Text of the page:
Afire with Possibilities
We all have experienced the divisiveness that is so prominent in our culture today, divisiveness over mask mandates, vaccination, human sexuality in the church, etc. In the midst of this divisiveness comes a deeply moving and profound book by Bishop Michael Curry, “Love is the Way: Holding on to Hope in Troubling Times”. Each chapter addresses a question about love that Bishop Curry has been asked by people he has encountered in his travels, questions such as How do I find God’s love?, Can love really change the world?, and, Do I have to love even my enemy?
In his chapter on How do I find the energy to keep loving when the world seems to be going the other way?, Bishop Curry discusses how to turn “the problem of reality into possibility”.
He highlights a story we all know well, Moses and the burning bush. Here is a man who lived a life of indulgence until he has to flee for his life after killing an Egyptian. He flees to Midian where he marries and looks after his father-in-law’s sheep. One day while out in the fields he has an encounter that would change his life, an ordinary bush on fire but not being consumed. From this bush he hears the voice of God calling to him to take off his shoes for he is on sacred ground. Moses then enters into conversation with God and from that conversation he sees possibilities for his people enslaved in Egypt. He becomes a great leader, the one who demands that Pharaoh let his people go, the one who leads his people across the Reed Sea, the one who shepherds his people through the wilderness to the promised land. Moses is able to see possibility (leading his people to freedom) in the problem of reality (enslavement).
So the question for me, the question for us, is what possibilities do we see in what we would consider “the problem of reality”? Do we see the problem as an ordinary bush being consumed by fire (“O, here we go again. Same tune, different verse. Nothing’s going to change. We might as well get use to it.”) or do we see a bush afire with God’s presence and possibilities?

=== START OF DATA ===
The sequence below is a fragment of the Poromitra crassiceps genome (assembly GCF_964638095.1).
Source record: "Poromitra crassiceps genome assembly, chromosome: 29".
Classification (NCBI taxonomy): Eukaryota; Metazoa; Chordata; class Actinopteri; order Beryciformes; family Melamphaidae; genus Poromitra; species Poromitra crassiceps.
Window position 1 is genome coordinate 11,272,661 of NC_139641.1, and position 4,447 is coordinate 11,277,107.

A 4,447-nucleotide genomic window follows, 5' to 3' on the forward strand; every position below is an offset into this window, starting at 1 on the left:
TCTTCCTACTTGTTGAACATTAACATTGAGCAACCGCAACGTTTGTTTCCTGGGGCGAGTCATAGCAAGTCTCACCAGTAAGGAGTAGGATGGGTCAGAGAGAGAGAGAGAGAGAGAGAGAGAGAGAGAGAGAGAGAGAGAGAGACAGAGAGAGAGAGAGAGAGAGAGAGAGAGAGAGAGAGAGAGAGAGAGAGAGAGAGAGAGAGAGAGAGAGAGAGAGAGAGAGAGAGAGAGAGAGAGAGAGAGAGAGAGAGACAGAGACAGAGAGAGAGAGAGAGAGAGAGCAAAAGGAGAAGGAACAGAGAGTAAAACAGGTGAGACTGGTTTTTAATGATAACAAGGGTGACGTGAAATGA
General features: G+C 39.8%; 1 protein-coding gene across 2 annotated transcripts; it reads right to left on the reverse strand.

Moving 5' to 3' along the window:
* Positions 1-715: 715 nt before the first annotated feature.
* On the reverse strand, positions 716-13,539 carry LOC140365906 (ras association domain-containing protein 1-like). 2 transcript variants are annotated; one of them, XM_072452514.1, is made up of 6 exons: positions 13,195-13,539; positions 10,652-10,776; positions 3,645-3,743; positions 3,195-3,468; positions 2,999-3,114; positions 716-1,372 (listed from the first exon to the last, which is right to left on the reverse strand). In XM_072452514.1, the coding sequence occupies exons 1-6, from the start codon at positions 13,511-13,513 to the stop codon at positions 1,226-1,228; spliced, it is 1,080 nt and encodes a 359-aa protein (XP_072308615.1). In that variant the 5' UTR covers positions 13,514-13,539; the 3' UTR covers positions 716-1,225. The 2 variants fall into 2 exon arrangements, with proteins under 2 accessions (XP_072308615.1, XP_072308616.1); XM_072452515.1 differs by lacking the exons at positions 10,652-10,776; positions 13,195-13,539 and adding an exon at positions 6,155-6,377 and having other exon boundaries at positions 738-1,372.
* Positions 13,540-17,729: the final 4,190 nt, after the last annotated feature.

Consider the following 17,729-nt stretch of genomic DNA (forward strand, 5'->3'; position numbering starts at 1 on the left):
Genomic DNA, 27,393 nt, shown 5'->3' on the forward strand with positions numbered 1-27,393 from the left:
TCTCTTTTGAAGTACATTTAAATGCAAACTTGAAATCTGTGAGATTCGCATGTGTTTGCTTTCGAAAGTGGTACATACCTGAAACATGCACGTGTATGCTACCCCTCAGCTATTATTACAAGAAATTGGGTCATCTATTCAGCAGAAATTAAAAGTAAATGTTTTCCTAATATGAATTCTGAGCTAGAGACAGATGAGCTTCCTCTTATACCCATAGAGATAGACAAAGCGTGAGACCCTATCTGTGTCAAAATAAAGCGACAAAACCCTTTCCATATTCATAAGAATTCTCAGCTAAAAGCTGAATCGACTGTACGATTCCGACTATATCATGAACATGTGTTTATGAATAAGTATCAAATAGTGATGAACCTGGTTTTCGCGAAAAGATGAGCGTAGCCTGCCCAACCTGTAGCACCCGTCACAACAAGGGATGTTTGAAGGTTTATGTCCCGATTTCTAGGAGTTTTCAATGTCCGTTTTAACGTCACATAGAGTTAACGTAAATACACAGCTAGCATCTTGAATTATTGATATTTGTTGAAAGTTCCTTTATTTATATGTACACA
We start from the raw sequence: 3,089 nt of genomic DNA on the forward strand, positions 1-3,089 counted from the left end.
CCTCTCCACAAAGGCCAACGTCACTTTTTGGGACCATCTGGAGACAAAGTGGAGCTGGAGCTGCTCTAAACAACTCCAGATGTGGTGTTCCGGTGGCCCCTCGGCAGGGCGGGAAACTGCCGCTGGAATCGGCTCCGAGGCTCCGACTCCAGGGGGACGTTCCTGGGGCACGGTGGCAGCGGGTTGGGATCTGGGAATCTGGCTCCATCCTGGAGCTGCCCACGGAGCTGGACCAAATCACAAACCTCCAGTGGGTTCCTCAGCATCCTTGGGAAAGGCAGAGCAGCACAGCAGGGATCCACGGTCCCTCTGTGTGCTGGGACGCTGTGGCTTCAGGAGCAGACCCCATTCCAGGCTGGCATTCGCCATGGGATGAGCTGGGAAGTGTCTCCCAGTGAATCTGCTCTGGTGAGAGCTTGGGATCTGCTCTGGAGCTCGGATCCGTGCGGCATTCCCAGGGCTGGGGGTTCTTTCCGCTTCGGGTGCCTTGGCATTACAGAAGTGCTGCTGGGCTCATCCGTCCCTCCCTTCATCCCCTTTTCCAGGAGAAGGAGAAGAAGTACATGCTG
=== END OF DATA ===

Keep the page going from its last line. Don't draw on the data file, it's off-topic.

Bishop Curry invites us to reflect on the following lines from Elizabeth Barrett Browning’s “Aurora Leigh” in which Browning tells us that everything is afire with God if we only have eyes to see. With eyes to see and a willingness to listen to God we may find that “ What we have before us are some breathtaking opportunities disguised as insoluble problems.” (John W. Gardner, former United States Secretary of Health, education, and Welfare under President Lyndon B. Johnson) May our reflections on these lines by Browning help us to be attuned to the presence and possibilities of God all around us.
Earth’s crammed with heaven,
And every common bush afire with God;
But only he who sees, takes off his shoes;
The rest sit round it and pluck blackberries.
God’s joy and peace to all.
Christine McHenry, MD, MATS, Vice-Chair, Fellowship of United Methodist Spiritual Directors and Retreat Leaders
These reflections represent the view of the author.